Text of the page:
I am fortunate enough to coach actors all around the world as they prepare for arguably the most important audition of their lives – drama school.
Though I have done 100’s of auditions in my life, no single audition has so significantly changed the course of my acting career as getting into drama school 9 years ago. For me it was the start of a commitment to acting, and was the defining factor in me being able to have a career as an actor. So yes, drama school auditions have stakes.
Now, how do you turn that immense, excited, nervous ball of energy and desire into a captivating audition that allows you to get recalled, shortlisted and finally accepted into a top drama school. Well that is the elusive question I hope to help you with today.
But before we begin, a few things to think about before auditioning… (if you’re already preparing for your audition, skip ahead)
What to think about before auditioning for Drama School
How many schools should I audition for?
I recommend auditioning for all the major drama schools in your country. That can vary from country to country, but is usually anywhere from 4 – 10 top schools. The UK and US are two countries with a myriad of great schools, though even there, I would generally cap out at around 10.
If you need help finding great acting schools.
And here’s how to decide which school is right for you.
Unfortunately, going to drama school is always going to be a bit of a gamble. That said, here are a few ideas to help you learn which school is right for you…
- Seek out grads. They have the most honest opinions of the school.
- Go to an open day if possible, and really investigate the school.
- Learn online. Most drama schools have decent websites. You can find out more about teaching staff, course curriculum, and usually insights on recent grad successes.
- Ask the industry. This is one fantastic piece of advice that very few actors take on, probably because when they are starting out they don’t have a lot of industry contacts, but if you do know anyone in the industry – theatre directors, casting directors, agents, ask their opinion on which schools are performing well at the moment.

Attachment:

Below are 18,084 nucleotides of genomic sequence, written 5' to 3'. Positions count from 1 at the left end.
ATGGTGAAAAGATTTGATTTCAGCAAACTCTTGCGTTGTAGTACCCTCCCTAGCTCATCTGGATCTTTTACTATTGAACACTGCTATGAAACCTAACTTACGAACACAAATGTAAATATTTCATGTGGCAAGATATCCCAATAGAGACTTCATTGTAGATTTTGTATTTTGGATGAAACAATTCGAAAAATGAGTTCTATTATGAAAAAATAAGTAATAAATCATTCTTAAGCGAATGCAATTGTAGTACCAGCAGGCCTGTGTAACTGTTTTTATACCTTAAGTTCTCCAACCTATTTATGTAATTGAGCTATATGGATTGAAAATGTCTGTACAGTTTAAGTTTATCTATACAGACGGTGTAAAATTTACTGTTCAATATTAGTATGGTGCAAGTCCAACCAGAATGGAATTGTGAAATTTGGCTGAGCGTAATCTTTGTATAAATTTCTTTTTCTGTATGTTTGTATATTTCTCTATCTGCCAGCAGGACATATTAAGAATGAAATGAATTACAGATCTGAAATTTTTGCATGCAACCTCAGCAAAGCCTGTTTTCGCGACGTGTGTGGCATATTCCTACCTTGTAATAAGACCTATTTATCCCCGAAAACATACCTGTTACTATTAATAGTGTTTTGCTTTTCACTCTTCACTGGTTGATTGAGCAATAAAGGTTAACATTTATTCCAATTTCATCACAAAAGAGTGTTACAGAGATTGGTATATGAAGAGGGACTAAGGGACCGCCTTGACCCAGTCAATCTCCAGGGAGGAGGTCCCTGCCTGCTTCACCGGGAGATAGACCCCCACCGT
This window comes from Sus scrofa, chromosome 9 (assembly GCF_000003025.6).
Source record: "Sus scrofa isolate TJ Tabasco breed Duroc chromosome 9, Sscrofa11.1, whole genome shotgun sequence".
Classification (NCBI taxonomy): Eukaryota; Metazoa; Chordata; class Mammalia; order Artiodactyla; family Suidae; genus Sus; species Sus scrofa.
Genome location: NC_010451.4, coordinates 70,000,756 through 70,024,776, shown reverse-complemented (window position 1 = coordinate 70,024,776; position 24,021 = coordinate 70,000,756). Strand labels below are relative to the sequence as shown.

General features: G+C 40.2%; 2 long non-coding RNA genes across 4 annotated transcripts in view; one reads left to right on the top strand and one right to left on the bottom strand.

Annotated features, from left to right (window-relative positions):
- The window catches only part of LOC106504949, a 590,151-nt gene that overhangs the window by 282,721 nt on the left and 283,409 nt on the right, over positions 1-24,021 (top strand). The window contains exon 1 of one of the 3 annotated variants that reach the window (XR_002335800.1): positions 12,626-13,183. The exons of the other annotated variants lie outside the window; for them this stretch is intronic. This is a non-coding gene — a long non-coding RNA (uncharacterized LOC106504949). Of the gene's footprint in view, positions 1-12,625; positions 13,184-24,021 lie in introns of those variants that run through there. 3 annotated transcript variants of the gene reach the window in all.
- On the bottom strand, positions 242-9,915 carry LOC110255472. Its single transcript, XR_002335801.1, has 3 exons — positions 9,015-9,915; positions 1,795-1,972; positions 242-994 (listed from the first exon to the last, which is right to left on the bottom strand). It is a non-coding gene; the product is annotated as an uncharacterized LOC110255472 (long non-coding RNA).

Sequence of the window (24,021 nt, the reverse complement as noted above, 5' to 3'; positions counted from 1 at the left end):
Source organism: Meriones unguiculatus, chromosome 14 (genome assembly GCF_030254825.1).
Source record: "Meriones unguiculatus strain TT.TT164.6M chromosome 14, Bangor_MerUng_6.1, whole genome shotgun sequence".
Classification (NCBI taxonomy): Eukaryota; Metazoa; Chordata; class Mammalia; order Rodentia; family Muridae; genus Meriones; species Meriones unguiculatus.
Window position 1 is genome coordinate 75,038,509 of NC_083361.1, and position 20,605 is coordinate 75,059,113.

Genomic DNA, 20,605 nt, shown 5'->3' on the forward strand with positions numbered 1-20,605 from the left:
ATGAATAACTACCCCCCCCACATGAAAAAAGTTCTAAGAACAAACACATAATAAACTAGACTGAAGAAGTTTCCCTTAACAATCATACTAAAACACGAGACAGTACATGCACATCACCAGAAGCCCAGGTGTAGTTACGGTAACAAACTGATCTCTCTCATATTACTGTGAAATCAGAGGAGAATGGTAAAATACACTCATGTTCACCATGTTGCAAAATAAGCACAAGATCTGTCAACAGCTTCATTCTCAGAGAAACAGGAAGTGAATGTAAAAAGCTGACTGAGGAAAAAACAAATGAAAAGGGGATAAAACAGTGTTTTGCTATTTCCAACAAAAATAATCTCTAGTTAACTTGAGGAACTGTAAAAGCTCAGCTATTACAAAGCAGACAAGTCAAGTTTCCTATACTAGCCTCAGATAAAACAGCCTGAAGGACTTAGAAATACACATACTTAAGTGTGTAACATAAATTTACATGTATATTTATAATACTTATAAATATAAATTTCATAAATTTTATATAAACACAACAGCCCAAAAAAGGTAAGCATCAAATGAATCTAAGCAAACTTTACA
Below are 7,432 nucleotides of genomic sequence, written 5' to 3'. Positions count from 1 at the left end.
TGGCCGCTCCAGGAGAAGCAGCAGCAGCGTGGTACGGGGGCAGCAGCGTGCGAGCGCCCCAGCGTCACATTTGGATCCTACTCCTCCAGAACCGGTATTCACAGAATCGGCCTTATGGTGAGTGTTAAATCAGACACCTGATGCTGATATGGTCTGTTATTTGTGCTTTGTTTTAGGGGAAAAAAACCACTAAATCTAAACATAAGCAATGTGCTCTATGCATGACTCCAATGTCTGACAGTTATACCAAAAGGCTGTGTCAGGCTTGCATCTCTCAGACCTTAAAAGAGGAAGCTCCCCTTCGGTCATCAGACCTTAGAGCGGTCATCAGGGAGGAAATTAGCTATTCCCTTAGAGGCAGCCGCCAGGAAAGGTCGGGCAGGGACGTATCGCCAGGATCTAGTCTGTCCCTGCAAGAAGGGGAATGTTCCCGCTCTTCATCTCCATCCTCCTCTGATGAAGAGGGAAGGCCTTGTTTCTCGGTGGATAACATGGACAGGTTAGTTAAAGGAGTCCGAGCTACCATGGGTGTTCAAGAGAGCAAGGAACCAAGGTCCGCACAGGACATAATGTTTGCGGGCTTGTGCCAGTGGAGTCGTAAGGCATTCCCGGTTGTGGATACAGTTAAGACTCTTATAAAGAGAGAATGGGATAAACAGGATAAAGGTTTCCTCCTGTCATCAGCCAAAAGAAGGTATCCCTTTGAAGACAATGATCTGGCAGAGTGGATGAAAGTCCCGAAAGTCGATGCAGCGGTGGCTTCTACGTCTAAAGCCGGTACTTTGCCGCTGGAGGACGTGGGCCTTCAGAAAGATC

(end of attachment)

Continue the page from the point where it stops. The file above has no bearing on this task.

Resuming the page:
Doing this research you will start to get a feel for the culture and ethos of a particular school. Though it’s not typically worth being too picky, to get offered a place at one school, would be a great achievement. If you get a handful of offers, then it might be worth taking the time to find out which is best for you.
Am I ready to audition for drama school?
Drama schools the world over are telling actors again and again, “I just think you’re not ready to train” or “you’re just too young, come back next year”. And these lines are not feeble excuses dished out to save teachers the awkwardness of telling you you’re rubbish. Drama school is intense and generally most drama schools try to avoid taking on actors who are very young (17-20), or very green. Though you might show promise, you are just too risky. So if you are very young, or haven’t had much acting experience, go easy on yourself, you have plenty of time.
That said, I am a huge advocate for starting to audition straight away after school. You get a sense of how the auditions run, learn from the experience and can come back again next year with rejuvenated energy and smash it out of the park. And who knows, maybe one school will take the gamble. And if not, you can always take a short course for a year or so at that college, that’s one way to see how it all works.
If you are simply a bit half-hearted about auditioning, do it anyway. It’s so difficult to get into a leading drama school, and so if you’re on the fence about training full time for 3 years, audition anyway. You might feel much differently once you’ve auditioned and maybe even offered a place at a school. I have never heard of an actor turning down a place at a top drama school. The excitement gets to us all. It’s an incredible opportunity, why not?
How to Prepare for a Drama School Audition
So, if you’ve come this far. You are ready to audition. It might be tomorrow or three months away, but either way, here are my strategies for preparing for your drama school audition.
#1 Give yourself plenty of lead in time
For those of you who are auditioning tomorrow, good luck! Whatever prep you’ve done is the prep you’ve done, trust it and enjoy. However, if this article has caught your eye before drama school auditions have kicked off, don’t leave it to the last minute!
You want to have plenty of time to read plays, pick great monologues or scenes, and do some serious, and intelligent acting preparation. This isn’t necessarily about working on your monologue every day for 3 months, but it is about slowly but surely chipping away at the work. If you are auditioning for multiple schools you will be surprised how much work it is.
I work with many students who a few weeks out are changing monologues and that stress WILL come across in the audition. Taking time to work on your pieces and feel rock solid on lines will help a huge amount in the audition.